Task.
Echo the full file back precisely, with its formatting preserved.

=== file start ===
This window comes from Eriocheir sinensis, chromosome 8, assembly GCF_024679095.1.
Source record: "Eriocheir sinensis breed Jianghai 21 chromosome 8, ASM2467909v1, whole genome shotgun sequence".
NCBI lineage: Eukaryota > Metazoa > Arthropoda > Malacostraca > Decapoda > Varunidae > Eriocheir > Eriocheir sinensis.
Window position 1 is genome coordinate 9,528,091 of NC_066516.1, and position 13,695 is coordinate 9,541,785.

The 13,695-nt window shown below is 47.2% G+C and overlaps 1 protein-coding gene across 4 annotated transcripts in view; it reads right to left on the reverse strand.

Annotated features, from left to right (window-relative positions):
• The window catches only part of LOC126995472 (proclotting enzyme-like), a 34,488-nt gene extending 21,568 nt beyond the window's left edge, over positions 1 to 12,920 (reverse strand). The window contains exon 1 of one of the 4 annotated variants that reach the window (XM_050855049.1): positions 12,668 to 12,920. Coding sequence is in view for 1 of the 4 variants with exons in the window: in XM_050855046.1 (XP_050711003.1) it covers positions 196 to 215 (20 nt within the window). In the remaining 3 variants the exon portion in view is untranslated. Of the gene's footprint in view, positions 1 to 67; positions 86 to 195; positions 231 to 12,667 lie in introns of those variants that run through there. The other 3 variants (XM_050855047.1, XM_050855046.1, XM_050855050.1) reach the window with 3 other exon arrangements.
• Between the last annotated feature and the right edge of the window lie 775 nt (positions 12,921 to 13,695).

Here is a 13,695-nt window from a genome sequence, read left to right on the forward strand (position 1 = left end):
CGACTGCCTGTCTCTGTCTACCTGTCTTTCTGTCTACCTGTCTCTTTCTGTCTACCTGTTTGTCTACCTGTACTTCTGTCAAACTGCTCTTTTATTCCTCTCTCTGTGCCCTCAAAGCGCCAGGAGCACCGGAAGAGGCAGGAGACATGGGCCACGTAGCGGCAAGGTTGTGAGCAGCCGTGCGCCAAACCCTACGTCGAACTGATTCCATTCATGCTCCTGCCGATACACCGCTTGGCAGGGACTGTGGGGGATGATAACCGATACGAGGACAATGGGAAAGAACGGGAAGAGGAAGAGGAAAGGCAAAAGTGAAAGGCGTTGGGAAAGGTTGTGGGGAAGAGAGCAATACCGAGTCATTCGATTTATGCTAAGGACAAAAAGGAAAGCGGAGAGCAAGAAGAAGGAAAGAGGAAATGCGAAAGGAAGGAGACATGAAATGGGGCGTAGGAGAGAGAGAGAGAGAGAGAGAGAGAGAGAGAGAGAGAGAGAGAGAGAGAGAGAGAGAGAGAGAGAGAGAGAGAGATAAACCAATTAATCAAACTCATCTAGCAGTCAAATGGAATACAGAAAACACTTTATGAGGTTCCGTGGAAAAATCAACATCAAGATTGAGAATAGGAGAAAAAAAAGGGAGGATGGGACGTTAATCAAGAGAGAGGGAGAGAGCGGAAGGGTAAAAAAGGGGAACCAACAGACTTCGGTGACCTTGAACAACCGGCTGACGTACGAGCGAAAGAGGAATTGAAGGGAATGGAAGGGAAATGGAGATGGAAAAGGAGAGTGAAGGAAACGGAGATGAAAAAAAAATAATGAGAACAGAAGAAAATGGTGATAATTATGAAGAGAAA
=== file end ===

This window comes from Eriocheir sinensis, chromosome 8, assembly GCF_024679095.1.
Source record: "Eriocheir sinensis breed Jianghai 21 chromosome 8, ASM2467909v1, whole genome shotgun sequence".
NCBI lineage: Eukaryota > Metazoa > Arthropoda > Malacostraca > Decapoda > Varunidae > Eriocheir > Eriocheir sinensis.
Window position 1 is genome coordinate 9,528,091 of NC_066516.1, and position 13,695 is coordinate 9,541,785.

The 13,695-nt window shown below is 47.2% G+C and overlaps 1 protein-coding gene across 4 annotated transcripts in view; it reads right to left on the reverse strand.

Annotated features, from left to right (window-relative positions):
• The window catches only part of LOC126995472 (proclotting enzyme-like), a 34,488-nt gene extending 21,568 nt beyond the window's left edge, over positions 1 to 12,920 (reverse strand). The window contains exon 1 of one of the 4 annotated variants that reach the window (XM_050855049.1): positions 12,668 to 12,920. Coding sequence is in view for 1 of the 4 variants with exons in the window: in XM_050855046.1 (XP_050711003.1) it covers positions 196 to 215 (20 nt within the window). In the remaining 3 variants the exon portion in view is untranslated. Of the gene's footprint in view, positions 1 to 67; positions 86 to 195; positions 231 to 12,667 lie in introns of those variants that run through there. The other 3 variants (XM_050855047.1, XM_050855046.1, XM_050855050.1) reach the window with 3 other exon arrangements.
• Between the last annotated feature and the right edge of the window lie 775 nt (positions 12,921 to 13,695).

Here is a 13,695-nt window from a genome sequence, read left to right on the forward strand (position 1 = left end):
CGACTGCCTGTCTCTGTCTACCTGTCTTTCTGTCTACCTGTCTCTTTCTGTCTACCTGTTTGTCTACCTGTACTTCTGTCAAACTGCTCTTTTATTCCTCTCTCTGTGCCCTCAAAGCGCCAGGAGCACCGGAAGAGGCAGGAGACATGGGCCACGTAGCGGCAAGGTTGTGAGCAGCCGTGCGCCAAACCCTACGTCGAACTGATTCCATTCATGCTCCTGCCGATACACCGCTTGGCAGGGACTGTGGGGGATGATAACCGATACGAGGACAATGGGAAAGAACGGGAAGAGGAAGAGGAAAGGCAAAAGTGAAAGGCGTTGGGAAAGGTTGTGGGGAAGAGAGCAATACCGAGTCATTCGATTTATGCTAAGGACAAAAAGGAAAGCGGAGAGCAAGAAGAAGGAAAGAGGAAATGCGAAAGGAAGGAGACATGAAATGGGGCGTAGGAGAGAGAGAGAGAGAGAGAGAGAGAGAGAGAGAGAGAGAGAGAGAGAGAGAGAGAGAGAGAGAGAGAGAGAGAGATAAACCAATTAATCAAACTCATCTAGCAGTCAAATGGAATACAGAAAACACTTTATGAGGTTCCGTGGAAAAATCAACATCAAGATTGAGAATAGGAGAAAAAAAAGGGAGGATGGGACGTTAATCAAGAGAGAGGGAGAGAGCGGAAGGGTAAAAAAGGGGAACCAACAGACTTCGGTGACCTTGAACAACCGGCTGACGTACGAGCGAAAGAGGAATTGAAGGGAATGGAAGGGAAATGGAGATGGAAAAGGAGAGTGAAGGAAACGGAGATGAAAAAAAAATAATGAGAACAGAAGAAAATGGTGATAATTATGAAGAGAAA